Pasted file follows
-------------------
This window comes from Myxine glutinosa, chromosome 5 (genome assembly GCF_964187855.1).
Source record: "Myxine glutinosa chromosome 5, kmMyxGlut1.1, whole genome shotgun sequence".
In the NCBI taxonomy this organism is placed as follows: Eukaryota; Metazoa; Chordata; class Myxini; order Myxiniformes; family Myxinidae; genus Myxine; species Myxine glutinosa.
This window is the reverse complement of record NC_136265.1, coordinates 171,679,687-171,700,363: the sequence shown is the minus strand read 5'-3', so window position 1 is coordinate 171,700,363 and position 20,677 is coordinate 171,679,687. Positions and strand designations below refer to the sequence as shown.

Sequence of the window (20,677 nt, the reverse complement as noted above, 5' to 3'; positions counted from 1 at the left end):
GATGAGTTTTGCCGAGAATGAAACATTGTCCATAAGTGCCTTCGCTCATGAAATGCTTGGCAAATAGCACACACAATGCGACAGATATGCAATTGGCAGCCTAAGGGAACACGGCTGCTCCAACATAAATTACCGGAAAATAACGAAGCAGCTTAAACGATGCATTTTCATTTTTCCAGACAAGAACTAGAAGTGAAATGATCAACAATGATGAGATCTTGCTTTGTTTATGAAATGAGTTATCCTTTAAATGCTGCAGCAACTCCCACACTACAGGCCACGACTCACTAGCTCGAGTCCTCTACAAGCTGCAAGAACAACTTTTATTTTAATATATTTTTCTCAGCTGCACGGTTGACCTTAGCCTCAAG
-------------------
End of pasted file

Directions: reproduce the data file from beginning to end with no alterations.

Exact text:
This window comes from Myxine glutinosa, chromosome 5 (genome assembly GCF_964187855.1).
Source record: "Myxine glutinosa chromosome 5, kmMyxGlut1.1, whole genome shotgun sequence".
In the NCBI taxonomy this organism is placed as follows: Eukaryota; Metazoa; Chordata; class Myxini; order Myxiniformes; family Myxinidae; genus Myxine; species Myxine glutinosa.
This window is the reverse complement of record NC_136265.1, coordinates 171,679,687-171,700,363: the sequence shown is the minus strand read 5'-3', so window position 1 is coordinate 171,700,363 and position 20,677 is coordinate 171,679,687. Positions and strand designations below refer to the sequence as shown.

Sequence of the window (20,677 nt, the reverse complement as noted above, 5' to 3'; positions counted from 1 at the left end):
GATGAGTTTTGCCGAGAATGAAACATTGTCCATAAGTGCCTTCGCTCATGAAATGCTTGGCAAATAGCACACACAATGCGACAGATATGCAATTGGCAGCCTAAGGGAACACGGCTGCTCCAACATAAATTACCGGAAAATAACGAAGCAGCTTAAACGATGCATTTTCATTTTTCCAGACAAGAACTAGAAGTGAAATGATCAACAATGATGAGATCTTGCTTTGTTTATGAAATGAGTTATCCTTTAAATGCTGCAGCAACTCCCACACTACAGGCCACGACTCACTAGCTCGAGTCCTCTACAAGCTGCAAGAACAACTTTTATTTTAATATATTTTTCTCAGCTGCACGGTTGACCTTAGCCTCAAG